UNC’s freshman quarterback Sam Howell had a big game too with 353 passing yards and four touchdown passes. Despite UNC having more total yards of offense, it was the little things that made the difference in this one. Both teams went 7-for-13 on third down, but Virginia converted its one fourth-down try while UNC was 0-for-3, including one from the Virginia 27-yard line in the second quarter and one more from the Virginia six-yard line in the fourth quarter. Neither team had a turnover but Virginia had just one penalty for five yards while UNC was flagged six times.
Virginia opened the season with a victory at defending Coastal champion Pittsburgh, 30-14. The Panthers are currently tied with Virginia in the loss column but with one fewer win and on the wrong end of the head-to-head result, Pitt cannot pass Virginia unless the Cavaliers have more losses than them. UNC, Miami and Duke are all with three losses. Virginia Tech also has two losses in conference play, but Virginia will face the rival Hokies in the final game of the regular season.
Virginia will be home next week to face Georgia Tech, who was defeated by Pitt earlier in the day to fall to 2-6 overall and 1-4 in ACC play. A win by the Cavaliers will inch Virginia one step closer to its first appearance in the ACC Championship Game.
North Carolina may have not be mathematically eliminated from the race but will need Virginia to lose twice. UNC will get a road game at Pitt in two weeks (Thursday, Nov. 14) for a chance to stay alive if Virginia stumbles next week). The Tar Heels will be off next weekend.
In a battle to seize control of the ACC Coastal, Virginia and North Carolina are knotted in a 17-17 tie in Chapel Hill. Virginia drew even with North Carolina with a Bryce Perkins touchdown pass to Hasise Dubois just 13 seconds before halftime.
The Tar Heels and the Cavaliers were tied at 10-10 until Sam Howell completed a 34-yard touchdown pass to Dyami Brown for a 17-10 lead. Earlier in the second quarter, Howell and Brown connected on a 47-yard score to tie the game at 10-10. The go-ahead touchdown came after the Tar Heel defense forced a three-and-out after the game had been tied.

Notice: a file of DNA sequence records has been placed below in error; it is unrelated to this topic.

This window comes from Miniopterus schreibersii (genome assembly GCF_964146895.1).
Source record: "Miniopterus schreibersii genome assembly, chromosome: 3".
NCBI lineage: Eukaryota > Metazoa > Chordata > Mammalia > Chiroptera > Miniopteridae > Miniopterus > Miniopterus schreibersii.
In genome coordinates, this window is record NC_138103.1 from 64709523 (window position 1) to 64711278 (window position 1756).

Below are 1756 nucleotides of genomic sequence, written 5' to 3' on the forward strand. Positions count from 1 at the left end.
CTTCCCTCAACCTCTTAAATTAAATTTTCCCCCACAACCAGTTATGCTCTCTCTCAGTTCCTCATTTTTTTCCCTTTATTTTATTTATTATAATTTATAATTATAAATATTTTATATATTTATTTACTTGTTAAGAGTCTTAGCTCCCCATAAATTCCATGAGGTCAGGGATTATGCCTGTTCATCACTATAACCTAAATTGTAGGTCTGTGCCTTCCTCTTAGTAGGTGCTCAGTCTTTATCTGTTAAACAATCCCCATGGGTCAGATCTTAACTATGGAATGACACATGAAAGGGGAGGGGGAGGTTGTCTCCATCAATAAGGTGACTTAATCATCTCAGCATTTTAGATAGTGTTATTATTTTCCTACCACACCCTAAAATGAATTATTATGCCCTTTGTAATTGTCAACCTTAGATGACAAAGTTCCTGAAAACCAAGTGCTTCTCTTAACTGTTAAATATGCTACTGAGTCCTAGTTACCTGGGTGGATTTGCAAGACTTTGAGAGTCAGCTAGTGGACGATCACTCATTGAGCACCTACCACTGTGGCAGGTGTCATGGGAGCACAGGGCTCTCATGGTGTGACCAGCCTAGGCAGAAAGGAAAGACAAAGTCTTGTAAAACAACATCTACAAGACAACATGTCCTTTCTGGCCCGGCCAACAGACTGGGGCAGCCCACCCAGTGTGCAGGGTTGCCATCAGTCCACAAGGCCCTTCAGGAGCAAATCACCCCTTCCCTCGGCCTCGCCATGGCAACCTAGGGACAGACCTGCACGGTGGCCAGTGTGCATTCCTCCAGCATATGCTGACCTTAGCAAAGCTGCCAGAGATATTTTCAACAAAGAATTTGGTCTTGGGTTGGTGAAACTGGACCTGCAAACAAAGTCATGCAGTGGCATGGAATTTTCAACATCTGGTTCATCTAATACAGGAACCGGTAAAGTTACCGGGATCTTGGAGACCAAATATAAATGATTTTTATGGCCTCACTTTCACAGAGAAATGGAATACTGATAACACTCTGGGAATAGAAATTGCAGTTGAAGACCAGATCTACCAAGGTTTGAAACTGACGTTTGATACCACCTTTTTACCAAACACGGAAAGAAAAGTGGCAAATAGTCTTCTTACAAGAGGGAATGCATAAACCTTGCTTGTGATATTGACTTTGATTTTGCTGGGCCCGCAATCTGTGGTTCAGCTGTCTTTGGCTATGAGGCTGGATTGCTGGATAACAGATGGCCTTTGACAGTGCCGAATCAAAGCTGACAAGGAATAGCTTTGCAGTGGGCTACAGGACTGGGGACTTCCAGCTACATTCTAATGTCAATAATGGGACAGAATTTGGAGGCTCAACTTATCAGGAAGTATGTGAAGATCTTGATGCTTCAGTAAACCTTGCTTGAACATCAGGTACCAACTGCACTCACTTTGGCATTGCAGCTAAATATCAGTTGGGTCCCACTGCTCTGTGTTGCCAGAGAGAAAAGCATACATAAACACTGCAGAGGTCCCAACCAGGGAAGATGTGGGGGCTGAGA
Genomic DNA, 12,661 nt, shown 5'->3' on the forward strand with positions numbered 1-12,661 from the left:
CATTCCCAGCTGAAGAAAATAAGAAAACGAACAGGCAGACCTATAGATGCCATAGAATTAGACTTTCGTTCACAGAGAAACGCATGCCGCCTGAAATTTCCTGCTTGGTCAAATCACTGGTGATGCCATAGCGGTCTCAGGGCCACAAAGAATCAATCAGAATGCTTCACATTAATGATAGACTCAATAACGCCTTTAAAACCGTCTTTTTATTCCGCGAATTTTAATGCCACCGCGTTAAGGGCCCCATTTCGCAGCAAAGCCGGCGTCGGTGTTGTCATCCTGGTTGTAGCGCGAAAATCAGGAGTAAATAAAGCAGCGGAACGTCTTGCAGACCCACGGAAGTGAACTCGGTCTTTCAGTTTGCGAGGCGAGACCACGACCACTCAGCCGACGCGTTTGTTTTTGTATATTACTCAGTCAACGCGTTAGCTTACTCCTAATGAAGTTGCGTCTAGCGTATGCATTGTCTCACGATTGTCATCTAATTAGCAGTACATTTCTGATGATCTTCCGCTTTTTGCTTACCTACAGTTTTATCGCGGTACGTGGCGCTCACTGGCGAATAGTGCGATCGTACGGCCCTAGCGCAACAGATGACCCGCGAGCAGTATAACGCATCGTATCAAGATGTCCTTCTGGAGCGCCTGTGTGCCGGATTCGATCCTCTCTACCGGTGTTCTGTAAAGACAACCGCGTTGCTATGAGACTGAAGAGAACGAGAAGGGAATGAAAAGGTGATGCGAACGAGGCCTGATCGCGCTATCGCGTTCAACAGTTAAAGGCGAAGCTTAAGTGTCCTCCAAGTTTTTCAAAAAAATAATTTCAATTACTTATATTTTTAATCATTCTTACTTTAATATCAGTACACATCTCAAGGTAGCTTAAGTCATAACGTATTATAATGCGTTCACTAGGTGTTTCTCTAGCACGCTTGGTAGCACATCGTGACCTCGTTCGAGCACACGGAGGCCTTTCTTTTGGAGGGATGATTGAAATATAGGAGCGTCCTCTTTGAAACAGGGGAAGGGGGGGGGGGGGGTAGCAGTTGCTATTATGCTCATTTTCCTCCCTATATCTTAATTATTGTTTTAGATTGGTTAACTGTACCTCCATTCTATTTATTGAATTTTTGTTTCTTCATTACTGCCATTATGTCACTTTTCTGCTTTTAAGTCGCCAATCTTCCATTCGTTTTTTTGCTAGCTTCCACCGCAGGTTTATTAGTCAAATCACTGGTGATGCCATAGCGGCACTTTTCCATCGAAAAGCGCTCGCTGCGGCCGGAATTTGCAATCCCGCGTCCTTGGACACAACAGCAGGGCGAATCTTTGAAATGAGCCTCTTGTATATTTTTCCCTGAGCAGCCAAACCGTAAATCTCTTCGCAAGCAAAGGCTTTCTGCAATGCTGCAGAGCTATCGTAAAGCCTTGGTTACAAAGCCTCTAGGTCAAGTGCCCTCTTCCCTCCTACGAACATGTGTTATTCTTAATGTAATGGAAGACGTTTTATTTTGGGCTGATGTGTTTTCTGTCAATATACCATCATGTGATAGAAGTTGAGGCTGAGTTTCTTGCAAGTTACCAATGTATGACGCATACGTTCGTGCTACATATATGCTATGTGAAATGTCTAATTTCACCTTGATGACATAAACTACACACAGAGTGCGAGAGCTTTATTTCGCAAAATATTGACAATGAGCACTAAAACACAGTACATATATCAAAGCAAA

Virginia has not been able to run the football, with quarterback Bryce Perkins running for 14 yards on 11 carries to lead the team. Perkins picked up the only Virginia touchdown of the half on a short touchdown run from the one-yard line in the first quarter.
The ACC Coastal championship picture may not exactly be cleaned up for good regardless of who wins this game, but the winner will be in the position to have the ultimate hand in determining what happens in the division race that is once again up for grabs.
The list of candidates for one of the premier quarterbacking awards in college football has been further whittled.
Wednesday, the Johnny Unitas Golden Arm Award announced its initial list of 10 finalists. Eight of those 10 come from Power Five schools, including three from the Pac-12, while the other two hail from Group of Five programs.
Below are those 10 finalists, in alphabetical order:
- Ian Book, Notre Dame
- Joe Burrow, LSU
- Jacob Eason, Washington
- Justin Herbert, Oregon
- Tyler Huntley, Utah
- Jalen Hurts, Oklahoma
- Bryce Perkins, Virginia
- Nate Stanley, Iowa
- Zach Thomas, Appalachian State
- Brady White, Memphis
Wait a minute, no Tua Tagovailoa? No Justin Fields? Blasphemy!
It’s at this point in the program where I give our annual reminder to those with such thoughts that this award is given yearly to the top signal-caller in the country who is either a senior or fourth-year junior on schedule to graduate with their class and takes into account his accomplishments both on and off the field.
Last year’s winner was Washington State’s Gardner Minshew. The first winner, handed out in 1997, was Tennessee’s Peyton Manning.